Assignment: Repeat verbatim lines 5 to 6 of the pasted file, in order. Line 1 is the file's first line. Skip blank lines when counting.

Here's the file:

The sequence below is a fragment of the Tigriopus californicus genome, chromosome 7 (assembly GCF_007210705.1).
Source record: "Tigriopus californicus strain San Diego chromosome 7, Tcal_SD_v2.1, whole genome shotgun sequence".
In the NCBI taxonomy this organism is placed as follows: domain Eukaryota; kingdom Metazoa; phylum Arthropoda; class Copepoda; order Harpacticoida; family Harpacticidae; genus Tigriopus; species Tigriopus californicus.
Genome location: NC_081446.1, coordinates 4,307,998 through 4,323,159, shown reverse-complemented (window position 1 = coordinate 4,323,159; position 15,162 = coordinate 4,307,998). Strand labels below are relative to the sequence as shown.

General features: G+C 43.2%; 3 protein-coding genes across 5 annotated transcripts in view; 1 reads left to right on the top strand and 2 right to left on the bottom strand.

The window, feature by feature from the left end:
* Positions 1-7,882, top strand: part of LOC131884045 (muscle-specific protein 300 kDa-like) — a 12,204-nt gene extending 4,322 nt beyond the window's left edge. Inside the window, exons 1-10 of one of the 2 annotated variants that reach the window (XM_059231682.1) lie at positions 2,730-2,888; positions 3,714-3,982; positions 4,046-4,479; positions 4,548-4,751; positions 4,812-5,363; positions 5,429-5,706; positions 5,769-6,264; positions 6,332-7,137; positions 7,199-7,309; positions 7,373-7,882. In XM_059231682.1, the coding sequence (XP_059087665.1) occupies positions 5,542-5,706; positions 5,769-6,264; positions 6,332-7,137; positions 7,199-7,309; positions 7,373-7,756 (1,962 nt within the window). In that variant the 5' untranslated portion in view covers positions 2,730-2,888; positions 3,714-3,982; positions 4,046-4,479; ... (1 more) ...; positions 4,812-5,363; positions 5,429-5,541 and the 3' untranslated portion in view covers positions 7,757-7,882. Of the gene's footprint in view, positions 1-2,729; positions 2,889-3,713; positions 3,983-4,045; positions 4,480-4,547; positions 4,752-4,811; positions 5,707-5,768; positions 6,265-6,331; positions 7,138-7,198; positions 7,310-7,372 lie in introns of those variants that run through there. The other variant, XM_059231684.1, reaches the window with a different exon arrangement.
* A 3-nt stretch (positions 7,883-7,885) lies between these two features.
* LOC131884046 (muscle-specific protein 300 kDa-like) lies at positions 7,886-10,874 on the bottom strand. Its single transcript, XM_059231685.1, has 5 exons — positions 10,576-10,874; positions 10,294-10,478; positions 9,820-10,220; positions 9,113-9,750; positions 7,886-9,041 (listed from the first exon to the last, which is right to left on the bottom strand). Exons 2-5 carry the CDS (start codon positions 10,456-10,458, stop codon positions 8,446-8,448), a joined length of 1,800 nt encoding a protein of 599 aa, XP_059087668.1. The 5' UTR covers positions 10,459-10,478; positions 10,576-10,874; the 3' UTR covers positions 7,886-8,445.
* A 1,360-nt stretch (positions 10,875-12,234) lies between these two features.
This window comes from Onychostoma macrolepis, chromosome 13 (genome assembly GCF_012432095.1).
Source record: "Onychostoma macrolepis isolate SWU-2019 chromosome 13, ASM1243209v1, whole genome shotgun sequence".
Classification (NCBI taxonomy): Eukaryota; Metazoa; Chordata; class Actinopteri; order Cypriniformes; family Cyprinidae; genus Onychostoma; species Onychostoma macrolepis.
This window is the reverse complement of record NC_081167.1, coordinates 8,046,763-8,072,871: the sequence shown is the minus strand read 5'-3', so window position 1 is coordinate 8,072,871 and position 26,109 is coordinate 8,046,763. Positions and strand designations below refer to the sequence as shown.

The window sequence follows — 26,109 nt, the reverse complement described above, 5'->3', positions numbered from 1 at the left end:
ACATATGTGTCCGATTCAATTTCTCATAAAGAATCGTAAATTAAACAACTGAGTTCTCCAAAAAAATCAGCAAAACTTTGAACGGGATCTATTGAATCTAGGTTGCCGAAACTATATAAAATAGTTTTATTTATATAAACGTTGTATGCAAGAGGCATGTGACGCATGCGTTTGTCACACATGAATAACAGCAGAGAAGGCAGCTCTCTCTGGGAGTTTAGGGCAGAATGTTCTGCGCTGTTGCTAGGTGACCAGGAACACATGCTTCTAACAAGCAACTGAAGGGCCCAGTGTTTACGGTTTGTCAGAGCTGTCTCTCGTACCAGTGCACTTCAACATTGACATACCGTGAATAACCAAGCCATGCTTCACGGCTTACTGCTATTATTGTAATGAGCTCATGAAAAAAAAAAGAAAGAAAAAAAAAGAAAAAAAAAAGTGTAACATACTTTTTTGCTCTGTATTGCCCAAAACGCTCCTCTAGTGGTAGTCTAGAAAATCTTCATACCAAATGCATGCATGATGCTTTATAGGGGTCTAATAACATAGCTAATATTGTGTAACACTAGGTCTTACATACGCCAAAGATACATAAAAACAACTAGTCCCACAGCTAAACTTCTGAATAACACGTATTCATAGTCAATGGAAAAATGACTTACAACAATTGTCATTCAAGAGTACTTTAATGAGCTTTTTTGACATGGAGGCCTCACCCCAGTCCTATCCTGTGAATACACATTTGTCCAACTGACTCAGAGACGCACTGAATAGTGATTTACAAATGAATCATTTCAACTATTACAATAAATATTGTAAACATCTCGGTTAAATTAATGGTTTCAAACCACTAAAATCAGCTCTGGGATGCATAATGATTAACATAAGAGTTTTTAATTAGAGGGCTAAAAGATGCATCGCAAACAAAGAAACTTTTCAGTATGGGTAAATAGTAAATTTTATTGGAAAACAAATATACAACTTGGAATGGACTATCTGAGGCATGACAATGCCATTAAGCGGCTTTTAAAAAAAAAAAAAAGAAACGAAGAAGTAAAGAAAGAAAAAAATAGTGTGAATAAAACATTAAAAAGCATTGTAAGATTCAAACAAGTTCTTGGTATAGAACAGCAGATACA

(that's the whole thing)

General features: G+C 43.2%; 3 protein-coding genes across 5 annotated transcripts in view; 1 reads left to right on the top strand and 2 right to left on the bottom strand.

The window, feature by feature from the left end: